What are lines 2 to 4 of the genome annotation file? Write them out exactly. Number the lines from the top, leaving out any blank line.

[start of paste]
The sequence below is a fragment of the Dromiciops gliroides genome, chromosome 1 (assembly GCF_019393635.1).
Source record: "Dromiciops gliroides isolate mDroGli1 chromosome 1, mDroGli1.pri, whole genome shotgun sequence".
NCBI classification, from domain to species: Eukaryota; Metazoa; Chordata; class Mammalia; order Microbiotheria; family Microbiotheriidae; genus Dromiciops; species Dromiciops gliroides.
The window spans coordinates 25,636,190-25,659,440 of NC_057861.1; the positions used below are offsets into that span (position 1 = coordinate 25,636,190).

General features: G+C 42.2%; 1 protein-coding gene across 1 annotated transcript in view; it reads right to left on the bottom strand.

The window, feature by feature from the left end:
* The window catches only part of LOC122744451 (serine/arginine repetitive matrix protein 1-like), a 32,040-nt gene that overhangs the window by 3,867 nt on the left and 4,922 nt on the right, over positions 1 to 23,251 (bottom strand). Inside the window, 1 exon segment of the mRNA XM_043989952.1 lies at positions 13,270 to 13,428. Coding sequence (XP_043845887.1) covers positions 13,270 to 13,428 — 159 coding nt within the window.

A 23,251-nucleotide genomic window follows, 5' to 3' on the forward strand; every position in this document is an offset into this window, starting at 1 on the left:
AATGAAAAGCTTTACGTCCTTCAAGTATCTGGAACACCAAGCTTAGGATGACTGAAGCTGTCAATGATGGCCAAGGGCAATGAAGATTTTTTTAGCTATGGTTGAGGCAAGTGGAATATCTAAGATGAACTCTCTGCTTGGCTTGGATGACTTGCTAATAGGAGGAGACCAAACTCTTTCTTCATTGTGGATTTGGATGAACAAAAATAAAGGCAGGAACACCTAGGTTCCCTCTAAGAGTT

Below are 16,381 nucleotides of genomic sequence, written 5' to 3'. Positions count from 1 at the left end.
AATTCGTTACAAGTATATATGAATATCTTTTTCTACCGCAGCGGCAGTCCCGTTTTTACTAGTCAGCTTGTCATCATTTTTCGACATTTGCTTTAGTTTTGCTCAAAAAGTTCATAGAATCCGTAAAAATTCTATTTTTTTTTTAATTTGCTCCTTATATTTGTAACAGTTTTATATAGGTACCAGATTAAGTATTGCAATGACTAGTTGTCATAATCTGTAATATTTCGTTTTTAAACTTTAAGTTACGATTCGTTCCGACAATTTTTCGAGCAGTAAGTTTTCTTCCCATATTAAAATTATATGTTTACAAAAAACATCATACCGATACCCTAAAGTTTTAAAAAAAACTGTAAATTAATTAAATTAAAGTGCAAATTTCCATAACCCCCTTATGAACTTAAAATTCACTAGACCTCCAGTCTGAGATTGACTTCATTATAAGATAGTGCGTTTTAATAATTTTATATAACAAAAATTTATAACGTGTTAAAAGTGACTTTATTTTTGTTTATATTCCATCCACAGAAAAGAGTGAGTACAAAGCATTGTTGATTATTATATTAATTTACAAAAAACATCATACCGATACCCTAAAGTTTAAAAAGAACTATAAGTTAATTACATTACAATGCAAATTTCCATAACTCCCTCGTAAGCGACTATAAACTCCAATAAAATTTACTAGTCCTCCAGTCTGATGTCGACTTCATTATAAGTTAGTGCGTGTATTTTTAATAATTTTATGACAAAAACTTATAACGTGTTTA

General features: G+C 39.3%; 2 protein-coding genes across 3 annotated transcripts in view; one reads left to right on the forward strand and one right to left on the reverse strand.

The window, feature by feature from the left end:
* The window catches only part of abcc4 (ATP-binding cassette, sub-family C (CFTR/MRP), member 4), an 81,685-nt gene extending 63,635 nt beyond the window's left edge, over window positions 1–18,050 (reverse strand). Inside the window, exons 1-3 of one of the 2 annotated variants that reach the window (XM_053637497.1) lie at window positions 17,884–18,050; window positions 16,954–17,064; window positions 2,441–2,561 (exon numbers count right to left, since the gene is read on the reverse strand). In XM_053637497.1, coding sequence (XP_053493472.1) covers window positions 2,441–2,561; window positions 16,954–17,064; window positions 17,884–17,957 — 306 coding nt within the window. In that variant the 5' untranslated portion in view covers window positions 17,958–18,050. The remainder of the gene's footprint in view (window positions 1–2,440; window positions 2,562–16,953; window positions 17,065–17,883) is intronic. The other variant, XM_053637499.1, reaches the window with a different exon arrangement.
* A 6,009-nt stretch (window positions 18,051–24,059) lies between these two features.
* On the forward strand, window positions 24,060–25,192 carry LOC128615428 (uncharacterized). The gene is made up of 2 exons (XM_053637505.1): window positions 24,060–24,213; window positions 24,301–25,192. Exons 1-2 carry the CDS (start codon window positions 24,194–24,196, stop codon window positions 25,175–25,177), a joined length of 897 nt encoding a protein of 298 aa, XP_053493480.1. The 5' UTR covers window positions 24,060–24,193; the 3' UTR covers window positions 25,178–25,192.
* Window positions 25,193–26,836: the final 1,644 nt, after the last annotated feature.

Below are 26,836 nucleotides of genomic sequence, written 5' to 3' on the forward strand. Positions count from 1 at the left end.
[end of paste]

Source record: "Dromiciops gliroides isolate mDroGli1 chromosome 1, mDroGli1.pri, whole genome shotgun sequence".
NCBI classification, from domain to species: Eukaryota; Metazoa; Chordata; class Mammalia; order Microbiotheria; family Microbiotheriidae; genus Dromiciops; species Dromiciops gliroides.
The window spans coordinates 25,636,190-25,659,440 of NC_057861.1; the positions used below are offsets into that span (position 1 = coordinate 25,636,190).